Footnote: Did you see the Maya-Georgia connection in the Maya dancers?

by Richard L. Thornton, Architect & City Planner

One Summer In Mexico ~ Part 57

Did you know that the Miccosukee, who originated in the Soque River Valley of Northeast Georgia, called themselves Mayas until 1951, when the Federal government forced them to change their name in order to be federally recognized? We will tell you the rest of that story further down in this article.

A young Ana at Labna

In her career as a Cultural Anthropologist in Mexico, Ana the Tour Guide with Benefits has learned the Maya writing system. In addition, she intensely examines ancient Mayan stone bas reliefs and 16th century codices to re-create the ornate dances of the Maya elite and merchant classes. They had been long forgotten by the surviving Mayas of the Late 20th century. She designs authentic costumes and helps choregraph the dances that are performed in front of both residents of Campeche State and tourists.

Ana was also a consultant for the filming of the movie, Apocalypto. It turns out that the plot of Apocalypto was not bogus after all. Mayas from Campeche and Yucatan DID flee to Cuba and southern Florida in response to Spanish oppression. Ana was right all along! You will learn about that in the Miccosukee article.

Look at the faces of the female dancers above. Videos of the Campeche Maya dances may be accessed at:

https://apalacheresearch.com/2021/03/17/short-videos-the-mayas-of-campeche/

Proto-Creek art at Etowah Mounds

Etowah is the Anglicization of the Muskogee Creek word, Etalwa, which is derived from the Georgia (Itsate) Creek and Itza Maya word Etula. Etula means “Principal Town” or “Capital.” The first image is a marble statue that was unearthed by a private collector at Etowah Mounds near Cartersville, GA. Anybody could pay the owners $200 a month to dig there. The statue portrays the Rain Goddess. By the way, both Creek and Maya women always kneeled to sit, whereas men crossed their legs. Now take a look at the female dancers at Playa del Carmen!

Both the Campeche Maya dancer and this marble rain goddess from Etowah Mounds have the same “makeup.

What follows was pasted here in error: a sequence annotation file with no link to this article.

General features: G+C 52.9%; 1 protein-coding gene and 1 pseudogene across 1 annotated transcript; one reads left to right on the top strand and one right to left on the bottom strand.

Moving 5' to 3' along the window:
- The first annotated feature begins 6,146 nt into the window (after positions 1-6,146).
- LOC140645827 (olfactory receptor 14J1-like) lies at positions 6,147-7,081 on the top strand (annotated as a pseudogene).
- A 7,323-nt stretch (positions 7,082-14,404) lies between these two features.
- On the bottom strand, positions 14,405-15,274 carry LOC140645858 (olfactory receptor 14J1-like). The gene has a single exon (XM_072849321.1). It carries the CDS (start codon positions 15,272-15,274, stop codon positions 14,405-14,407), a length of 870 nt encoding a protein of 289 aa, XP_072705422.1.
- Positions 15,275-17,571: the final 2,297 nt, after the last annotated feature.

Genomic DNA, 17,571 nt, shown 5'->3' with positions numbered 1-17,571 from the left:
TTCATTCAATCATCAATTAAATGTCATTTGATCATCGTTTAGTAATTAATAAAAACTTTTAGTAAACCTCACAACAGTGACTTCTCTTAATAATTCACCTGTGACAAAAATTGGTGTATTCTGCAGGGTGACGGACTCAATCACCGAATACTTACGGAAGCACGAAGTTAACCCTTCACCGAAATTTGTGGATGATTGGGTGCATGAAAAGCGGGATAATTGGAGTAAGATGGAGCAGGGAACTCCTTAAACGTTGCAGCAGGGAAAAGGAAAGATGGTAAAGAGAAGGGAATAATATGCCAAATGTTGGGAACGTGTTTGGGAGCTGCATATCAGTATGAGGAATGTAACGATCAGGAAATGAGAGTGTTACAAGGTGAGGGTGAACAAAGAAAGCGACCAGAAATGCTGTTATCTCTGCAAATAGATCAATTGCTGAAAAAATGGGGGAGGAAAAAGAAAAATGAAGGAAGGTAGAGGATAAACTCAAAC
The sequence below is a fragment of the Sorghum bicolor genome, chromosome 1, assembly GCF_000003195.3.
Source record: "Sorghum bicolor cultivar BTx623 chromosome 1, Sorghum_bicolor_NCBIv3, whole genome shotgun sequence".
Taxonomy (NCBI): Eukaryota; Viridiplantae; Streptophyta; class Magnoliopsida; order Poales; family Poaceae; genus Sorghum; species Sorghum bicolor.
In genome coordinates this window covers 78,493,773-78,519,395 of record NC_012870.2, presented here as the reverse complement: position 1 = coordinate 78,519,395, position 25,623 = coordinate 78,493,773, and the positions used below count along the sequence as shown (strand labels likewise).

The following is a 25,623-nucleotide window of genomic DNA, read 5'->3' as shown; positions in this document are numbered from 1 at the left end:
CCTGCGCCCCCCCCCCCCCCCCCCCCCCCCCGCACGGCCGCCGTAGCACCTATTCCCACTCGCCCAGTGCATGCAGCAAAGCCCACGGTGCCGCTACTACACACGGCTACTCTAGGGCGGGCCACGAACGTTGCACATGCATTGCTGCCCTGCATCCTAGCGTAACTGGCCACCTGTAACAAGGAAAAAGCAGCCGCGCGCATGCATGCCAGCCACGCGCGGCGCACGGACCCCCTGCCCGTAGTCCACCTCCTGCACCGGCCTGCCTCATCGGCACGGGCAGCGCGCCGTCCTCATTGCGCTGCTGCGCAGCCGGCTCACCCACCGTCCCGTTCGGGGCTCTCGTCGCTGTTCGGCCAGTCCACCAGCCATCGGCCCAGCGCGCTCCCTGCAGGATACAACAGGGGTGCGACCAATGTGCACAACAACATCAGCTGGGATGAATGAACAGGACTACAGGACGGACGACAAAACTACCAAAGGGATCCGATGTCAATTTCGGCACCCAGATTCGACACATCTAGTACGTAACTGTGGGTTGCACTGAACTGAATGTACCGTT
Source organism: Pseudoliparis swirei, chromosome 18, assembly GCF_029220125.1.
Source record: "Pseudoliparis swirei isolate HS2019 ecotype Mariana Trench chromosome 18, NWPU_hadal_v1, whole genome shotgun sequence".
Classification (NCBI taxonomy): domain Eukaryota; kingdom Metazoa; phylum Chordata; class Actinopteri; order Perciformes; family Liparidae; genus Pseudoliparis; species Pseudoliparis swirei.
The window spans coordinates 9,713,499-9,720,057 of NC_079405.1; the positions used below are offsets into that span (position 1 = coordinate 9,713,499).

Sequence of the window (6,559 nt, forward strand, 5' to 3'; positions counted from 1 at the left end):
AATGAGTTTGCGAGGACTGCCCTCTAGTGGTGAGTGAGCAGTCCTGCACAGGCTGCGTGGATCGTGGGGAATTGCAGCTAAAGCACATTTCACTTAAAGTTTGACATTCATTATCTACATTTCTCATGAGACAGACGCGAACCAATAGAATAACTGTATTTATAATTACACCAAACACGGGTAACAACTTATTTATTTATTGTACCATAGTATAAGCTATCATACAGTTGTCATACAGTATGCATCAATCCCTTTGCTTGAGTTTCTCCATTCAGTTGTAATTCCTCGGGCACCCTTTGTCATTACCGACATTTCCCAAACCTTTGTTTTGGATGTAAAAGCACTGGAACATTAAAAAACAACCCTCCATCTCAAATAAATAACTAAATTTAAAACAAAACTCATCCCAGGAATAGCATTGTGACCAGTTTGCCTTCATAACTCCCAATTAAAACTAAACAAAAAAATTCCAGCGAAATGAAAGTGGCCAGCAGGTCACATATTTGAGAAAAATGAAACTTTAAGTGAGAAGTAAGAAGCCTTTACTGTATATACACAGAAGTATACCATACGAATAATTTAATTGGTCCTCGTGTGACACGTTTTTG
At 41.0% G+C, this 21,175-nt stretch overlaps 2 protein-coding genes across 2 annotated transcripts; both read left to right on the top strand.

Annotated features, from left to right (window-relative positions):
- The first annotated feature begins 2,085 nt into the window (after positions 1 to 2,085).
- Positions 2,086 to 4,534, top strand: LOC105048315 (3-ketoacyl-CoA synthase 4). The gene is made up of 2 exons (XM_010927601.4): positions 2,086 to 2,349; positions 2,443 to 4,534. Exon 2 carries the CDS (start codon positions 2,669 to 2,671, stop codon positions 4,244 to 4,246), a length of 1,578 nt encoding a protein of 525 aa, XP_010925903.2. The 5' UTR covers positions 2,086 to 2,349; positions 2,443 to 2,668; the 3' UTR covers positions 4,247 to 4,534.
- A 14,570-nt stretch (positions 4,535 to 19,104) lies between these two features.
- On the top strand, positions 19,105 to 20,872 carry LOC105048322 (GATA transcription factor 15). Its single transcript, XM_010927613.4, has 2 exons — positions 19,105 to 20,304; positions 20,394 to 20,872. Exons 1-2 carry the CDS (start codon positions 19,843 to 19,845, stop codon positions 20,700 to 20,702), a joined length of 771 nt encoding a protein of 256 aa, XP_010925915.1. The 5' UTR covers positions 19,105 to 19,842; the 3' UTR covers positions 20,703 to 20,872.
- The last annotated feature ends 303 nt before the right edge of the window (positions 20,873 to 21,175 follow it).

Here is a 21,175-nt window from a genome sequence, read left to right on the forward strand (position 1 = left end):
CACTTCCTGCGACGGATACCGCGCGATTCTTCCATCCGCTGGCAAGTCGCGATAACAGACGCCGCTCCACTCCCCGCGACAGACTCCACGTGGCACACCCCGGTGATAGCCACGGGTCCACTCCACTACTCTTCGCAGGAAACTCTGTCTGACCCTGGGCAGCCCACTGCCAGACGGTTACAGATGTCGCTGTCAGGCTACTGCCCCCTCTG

The image on the right is of a gorget unearthed by the Smithsonian Institute at Etowah Mounds – Mound C in 1886. It portrays a priestess of the Maya god, Kukulkan, displaying a “mask” painted on her face like the dancers above. Her headdress is identical to Maya priests and priestesses of Kukulkan, portrayed in Maya art. HOWEVER, only at Chichen Itza are these priests portrayed carrying a human head on a short wooden handle.

These objects from Central Mexico, Campeche and Georgia are almost identical.
Both the portrayal of a rain god in the architecture of Uxmal and this rain dancer in northern Florida have elephant-like snouts. Kabah, Campeche was only 14 miles southeast of Uxmal, but because I was disoriented due to the absence of accurate maps, I accessed Uxmal from Merida, Yucatan, but Kabah, Sayil and Labna from Campeche City.

The Florida-Cuba-Maya Connection

In 1907, teacher John E. Lazelle became the first white man to live among the Seminoles of South Florida. They lived east and south of Lake Okeechobee. They were called Mayas by local folks and known to have a very different cultural traditions than the Seminoles living in the Everglades to the north or the remnant Creek families, living farther north in the Florida Panhandle, Alabama and Georgia. However, little else was known about them, because until recently they were extremely hostile toward whites . . . and for good reason.

Lazelle wrote a report on the “Florida Mayas” in 1917, which was published in the March 1, 1917 Palm Beach, Florida Post newspaper. The article is entitled “The Seminole Indians of Florida.” It is an astounding document that can be accessed online.

South Florida Seminoles still worshiped Mesoamerican deities in the early 1900s, unlike other branches of the Creek Confederacy, who had been monotheistic for many centuries, prior to the arrival of the French and Spanish. Their leaders stated that they were descendants for the first civilization in Mexico, (now called Olmec) which was generally unknown in 1917. Their relatives, who remained in Mexico are now called Zoque or Soque. (pronounced Zjokee) However, they had also been participants in the Maya Civilization. They said that most branches of the Creek Confederacy (except the Uchee, Apalachete and Savano) had also migrated from Mexico, but at earlier times.

The Soque or Sokee were driven out of Tabasco by Nahua invaders – perhaps the Aztecs – then migrated northward along the edge of the Gulf of Mexico until they reached the mouth of the Apalachicola-Chattahoochee River. Along the way, they picked up bands of other peoples, who were being persecuted by the Nahuas. The Nahuas had a nasty habit of cutting out the hearts of their sacrificial victims, then eating their flesh in stews.